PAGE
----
In the News

Fish Talk in the News – Friday, September 30

A North Atlantic right whale entangled in fishing line. Image via NOAA.

  • After two deaths of right whales in New England waters – one of which was caused by stress from entanglement in fishing gear – and a third entanglement incident, scientists are saying that the current rules in place to protect the endangered species need improvement. The second dead whale could not be retrieved so its cause of death is unknown. Scientists were, however, able to save the third whale after removing 200 pounds of fishing gear; they found a fishing license on one of the buoys but have not released any more information.
  • Fishing captain Dave Monti wrote an op-ed in the Providence Journal supporting the designation of the Northeast Canyons and Seamounts Marine National Monument. He emphasized the importance of strong management laws that manage the fish for their own sake and not the humans that take them out of the water. He said, “Fishing policies have to be sensitive to the needs of the fishing community, but we have to put the fish first. If we don’t there will no fish left to fish.”
  • Maine will soon decide what to do with it’s third bin of groundfish disaster aid money – a total of $1.02 million – and a Bangor Daily News editorial opined that the money should be given to new or small-scale fishermen, not the ones that have been able to continue fishing. The editorial said that the money should go to the three groundfish sectors in Maine who will then be able to distribute it in a way that they think is best for the fishermen in the sector, such as paying for at-sea monitoring or permit banking.
  • The Massachusetts/New Hampshire spawning area for Atlantic herring, which stretches from Maine to Cape Cod will close Sunday and remain closed until October 29. To determine the closure, regulators used a spawning forecast method that they approved earlier this year.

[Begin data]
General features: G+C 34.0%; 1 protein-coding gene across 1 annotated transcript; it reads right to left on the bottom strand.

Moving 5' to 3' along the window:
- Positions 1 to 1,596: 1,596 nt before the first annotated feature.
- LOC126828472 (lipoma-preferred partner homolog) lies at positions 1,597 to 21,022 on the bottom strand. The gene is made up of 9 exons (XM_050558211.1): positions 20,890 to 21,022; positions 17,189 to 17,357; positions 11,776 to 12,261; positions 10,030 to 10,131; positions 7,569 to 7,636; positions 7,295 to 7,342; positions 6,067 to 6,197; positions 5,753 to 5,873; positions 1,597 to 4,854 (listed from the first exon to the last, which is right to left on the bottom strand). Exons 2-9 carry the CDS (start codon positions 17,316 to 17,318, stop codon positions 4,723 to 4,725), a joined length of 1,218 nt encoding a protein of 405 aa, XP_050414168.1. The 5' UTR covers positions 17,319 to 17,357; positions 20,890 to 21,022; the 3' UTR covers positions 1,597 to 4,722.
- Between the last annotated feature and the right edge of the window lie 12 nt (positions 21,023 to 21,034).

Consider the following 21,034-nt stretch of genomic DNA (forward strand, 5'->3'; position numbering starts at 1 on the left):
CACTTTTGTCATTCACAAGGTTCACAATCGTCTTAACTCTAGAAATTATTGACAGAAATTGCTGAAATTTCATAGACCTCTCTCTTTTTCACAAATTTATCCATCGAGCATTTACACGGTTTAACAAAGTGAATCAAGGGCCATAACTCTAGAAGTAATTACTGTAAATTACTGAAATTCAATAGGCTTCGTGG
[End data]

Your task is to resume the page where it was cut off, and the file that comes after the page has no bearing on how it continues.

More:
• A University of New Hampshire researcher, Todd Guerdat, is leading a series of studies in integrating land-based aquaculture with hydroponic plant production. He hopes by using waste nutrients from fish and using them to grow plants, he can increase local food production. The studies are currently using tilapia, but the goal is to switch to a coldwater species such as striped bass.
  • A national Oceana study of 1,000 registered voters found that over four out of five Americans support new regulations, such as traceability requirements, to combat seafood fraud and mislabeling. The issue was of high importance to both registered Democrats and Republicans. As reported by the Miami Herald, “71 percent believe seafood fraud is a problem, 76 percent would pay more to know their seafood products are legally caught and labeled correctly, while 88 percent feel it’s important to know the kind of seafood they’re consuming.”
  • The Massachusetts Congressional delegation, led by Representative Moulton and Senator Markey, sent a letter to the EU calling the proposed ban on American lobster imports “an excessive and unscientific response.” The letter pointed out that the EU’s Scientific Forum itself concluded that there is insufficient evidence of an invasive species. Annually, Massachusetts exports about $125 million worth of lobster to the EU.
  • An AP report reveals that labor abuses in Thailand’s fishing industry, which were revealed in a news story last summer, still exist. Thailand originally promised compensation to workers who were victims of slavery in the seafood trade, but not all promises have been fulfilled. In one case, a worker and his wife were deported and the worker did not receive any compensation. Also, some Thai companies that are still operating use middlemen where human trafficking has been exposed. Read more here.


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